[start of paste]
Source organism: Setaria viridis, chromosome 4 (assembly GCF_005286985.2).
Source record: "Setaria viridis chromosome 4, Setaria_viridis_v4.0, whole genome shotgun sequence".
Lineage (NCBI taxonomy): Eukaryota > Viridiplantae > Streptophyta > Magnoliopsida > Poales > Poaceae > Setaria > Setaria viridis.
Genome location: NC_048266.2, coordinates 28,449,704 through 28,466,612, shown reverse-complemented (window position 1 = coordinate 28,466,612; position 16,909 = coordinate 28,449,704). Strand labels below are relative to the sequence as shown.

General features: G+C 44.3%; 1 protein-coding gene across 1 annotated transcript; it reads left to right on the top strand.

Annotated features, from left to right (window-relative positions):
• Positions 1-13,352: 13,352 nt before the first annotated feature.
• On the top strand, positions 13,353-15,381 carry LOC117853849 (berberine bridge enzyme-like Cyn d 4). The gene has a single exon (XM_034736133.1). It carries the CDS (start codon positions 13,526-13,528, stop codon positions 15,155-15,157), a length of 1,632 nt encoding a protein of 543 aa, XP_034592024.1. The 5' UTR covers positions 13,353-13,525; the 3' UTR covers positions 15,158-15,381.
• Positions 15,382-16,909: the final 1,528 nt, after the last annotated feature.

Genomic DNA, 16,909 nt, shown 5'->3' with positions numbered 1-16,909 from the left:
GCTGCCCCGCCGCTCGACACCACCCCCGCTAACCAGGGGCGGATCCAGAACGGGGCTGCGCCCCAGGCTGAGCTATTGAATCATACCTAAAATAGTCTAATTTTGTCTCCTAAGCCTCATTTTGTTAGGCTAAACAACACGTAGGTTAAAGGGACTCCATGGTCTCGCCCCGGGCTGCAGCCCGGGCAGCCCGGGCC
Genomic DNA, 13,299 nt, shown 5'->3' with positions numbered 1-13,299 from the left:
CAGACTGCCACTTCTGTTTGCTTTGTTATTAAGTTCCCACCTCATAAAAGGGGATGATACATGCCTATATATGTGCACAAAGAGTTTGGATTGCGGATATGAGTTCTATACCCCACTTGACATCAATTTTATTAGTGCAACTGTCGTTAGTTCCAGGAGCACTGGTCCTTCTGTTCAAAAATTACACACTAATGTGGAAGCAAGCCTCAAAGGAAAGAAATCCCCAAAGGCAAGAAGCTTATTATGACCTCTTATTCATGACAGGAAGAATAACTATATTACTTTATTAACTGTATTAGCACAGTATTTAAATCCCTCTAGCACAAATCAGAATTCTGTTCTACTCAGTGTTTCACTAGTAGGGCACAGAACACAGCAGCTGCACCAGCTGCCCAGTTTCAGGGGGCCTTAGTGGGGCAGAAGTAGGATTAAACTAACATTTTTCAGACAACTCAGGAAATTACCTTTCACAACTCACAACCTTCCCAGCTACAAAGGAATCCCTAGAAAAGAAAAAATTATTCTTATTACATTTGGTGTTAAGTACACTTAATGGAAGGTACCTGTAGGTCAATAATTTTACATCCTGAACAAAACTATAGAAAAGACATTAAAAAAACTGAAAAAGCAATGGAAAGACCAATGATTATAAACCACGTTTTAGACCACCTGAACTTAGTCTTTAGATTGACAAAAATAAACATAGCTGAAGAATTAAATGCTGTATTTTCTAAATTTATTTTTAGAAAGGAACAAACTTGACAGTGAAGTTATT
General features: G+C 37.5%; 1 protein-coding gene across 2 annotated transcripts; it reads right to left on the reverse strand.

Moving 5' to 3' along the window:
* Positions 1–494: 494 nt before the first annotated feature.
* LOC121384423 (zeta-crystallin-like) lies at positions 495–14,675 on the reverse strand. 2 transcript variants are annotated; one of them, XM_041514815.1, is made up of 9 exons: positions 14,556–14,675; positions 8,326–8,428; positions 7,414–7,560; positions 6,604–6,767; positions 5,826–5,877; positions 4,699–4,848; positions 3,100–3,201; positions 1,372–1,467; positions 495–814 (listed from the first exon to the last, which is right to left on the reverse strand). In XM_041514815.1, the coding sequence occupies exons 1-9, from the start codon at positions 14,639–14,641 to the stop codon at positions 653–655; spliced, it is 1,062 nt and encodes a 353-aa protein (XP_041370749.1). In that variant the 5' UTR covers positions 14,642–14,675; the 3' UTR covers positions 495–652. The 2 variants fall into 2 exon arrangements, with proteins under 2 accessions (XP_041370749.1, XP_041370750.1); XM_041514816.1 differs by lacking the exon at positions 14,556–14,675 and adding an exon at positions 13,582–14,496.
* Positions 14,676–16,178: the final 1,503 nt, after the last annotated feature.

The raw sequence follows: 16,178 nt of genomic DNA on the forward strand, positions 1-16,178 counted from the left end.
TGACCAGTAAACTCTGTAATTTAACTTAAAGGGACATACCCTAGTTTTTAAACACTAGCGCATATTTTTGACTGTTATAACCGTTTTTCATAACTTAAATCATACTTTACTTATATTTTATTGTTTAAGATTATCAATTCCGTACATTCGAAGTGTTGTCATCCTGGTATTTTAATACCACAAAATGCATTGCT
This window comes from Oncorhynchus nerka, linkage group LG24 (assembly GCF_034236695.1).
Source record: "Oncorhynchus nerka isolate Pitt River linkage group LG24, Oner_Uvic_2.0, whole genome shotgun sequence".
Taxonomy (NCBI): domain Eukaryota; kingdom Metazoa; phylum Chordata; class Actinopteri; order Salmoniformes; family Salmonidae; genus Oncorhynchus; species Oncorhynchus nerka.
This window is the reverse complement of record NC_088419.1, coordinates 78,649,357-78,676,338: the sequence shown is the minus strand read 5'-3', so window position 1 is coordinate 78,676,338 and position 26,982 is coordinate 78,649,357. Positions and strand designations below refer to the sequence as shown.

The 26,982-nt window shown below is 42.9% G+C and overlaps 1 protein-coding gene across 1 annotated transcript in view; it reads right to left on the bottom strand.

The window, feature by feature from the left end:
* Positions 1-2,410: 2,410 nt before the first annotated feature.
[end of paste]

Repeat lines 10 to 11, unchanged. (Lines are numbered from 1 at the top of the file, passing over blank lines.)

Genomic DNA, 16,909 nt, shown 5'->3' with positions numbered 1-16,909 from the left:
GCTGCCCCGCCGCTCGACACCACCCCCGCTAACCAGGGGCGGATCCAGAACGGGGCTGCGCCCCAGGCTGAGCTATTGAATCATACCTAAAATAGTCTAATTTTGTCTCCTAAGCCTCATTTTGTTAGGCTAAACAACACGTAGGTTAAAGGGACTCCATGGTCTCGCCCCGGGCTGCAGCCCGGGCAGCCCGGGCC